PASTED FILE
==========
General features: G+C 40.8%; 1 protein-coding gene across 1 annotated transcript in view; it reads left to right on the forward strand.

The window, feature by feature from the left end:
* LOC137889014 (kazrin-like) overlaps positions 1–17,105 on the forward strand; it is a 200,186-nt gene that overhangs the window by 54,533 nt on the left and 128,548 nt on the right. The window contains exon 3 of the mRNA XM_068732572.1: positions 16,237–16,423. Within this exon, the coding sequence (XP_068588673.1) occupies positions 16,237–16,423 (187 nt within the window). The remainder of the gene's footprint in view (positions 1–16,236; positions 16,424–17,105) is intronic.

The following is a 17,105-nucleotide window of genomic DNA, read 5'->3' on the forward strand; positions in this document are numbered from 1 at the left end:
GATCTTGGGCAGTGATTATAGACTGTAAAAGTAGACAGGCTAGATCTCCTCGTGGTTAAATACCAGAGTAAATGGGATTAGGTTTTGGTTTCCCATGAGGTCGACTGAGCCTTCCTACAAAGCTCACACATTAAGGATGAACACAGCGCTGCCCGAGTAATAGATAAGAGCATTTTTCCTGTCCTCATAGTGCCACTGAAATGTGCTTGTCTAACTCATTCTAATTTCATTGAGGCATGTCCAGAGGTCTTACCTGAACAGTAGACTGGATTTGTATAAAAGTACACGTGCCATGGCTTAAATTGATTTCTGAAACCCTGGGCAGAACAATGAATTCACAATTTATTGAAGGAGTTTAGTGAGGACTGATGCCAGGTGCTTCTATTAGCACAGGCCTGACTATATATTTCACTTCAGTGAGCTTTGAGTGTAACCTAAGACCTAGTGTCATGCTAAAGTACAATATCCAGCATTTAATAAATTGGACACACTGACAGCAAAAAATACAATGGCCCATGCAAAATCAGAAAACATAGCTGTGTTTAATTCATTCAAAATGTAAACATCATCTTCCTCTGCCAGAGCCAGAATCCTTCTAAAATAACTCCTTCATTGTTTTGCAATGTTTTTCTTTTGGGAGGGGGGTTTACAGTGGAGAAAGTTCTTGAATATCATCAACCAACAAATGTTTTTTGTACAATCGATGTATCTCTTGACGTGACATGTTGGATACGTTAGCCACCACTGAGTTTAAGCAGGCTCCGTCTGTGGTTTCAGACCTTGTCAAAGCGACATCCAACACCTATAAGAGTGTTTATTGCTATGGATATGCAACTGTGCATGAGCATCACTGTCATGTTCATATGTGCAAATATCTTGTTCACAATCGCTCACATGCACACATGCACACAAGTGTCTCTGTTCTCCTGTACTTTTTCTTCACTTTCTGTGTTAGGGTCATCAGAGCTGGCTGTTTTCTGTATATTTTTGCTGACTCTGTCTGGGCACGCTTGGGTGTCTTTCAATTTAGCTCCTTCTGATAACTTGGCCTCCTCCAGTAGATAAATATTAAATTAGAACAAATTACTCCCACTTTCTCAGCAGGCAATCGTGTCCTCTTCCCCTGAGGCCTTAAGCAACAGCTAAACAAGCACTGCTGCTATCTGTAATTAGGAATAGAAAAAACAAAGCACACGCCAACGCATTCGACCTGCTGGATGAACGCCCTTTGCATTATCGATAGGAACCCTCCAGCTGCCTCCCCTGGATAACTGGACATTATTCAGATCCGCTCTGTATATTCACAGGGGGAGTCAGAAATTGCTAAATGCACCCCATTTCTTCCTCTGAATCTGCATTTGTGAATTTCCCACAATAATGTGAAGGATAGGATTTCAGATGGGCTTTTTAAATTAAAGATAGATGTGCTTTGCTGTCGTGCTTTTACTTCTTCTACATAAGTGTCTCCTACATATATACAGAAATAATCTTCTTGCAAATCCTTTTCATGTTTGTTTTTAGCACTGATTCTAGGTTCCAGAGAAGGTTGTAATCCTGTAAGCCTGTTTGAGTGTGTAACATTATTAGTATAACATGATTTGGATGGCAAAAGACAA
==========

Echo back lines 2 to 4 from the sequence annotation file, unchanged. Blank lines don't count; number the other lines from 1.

The window, feature by feature from the left end:
* LOC137889014 (kazrin-like) overlaps positions 1–17,105 on the forward strand; it is a 200,186-nt gene that overhangs the window by 54,533 nt on the left and 128,548 nt on the right. The window contains exon 3 of the mRNA XM_068732572.1: positions 16,237–16,423. Within this exon, the coding sequence (XP_068588673.1) occupies positions 16,237–16,423 (187 nt within the window). The remainder of the gene's footprint in view (positions 1–16,236; positions 16,424–17,105) is intronic.

The following is a 17,105-nucleotide window of genomic DNA, read 5'->3' on the forward strand; positions in this document are numbered from 1 at the left end: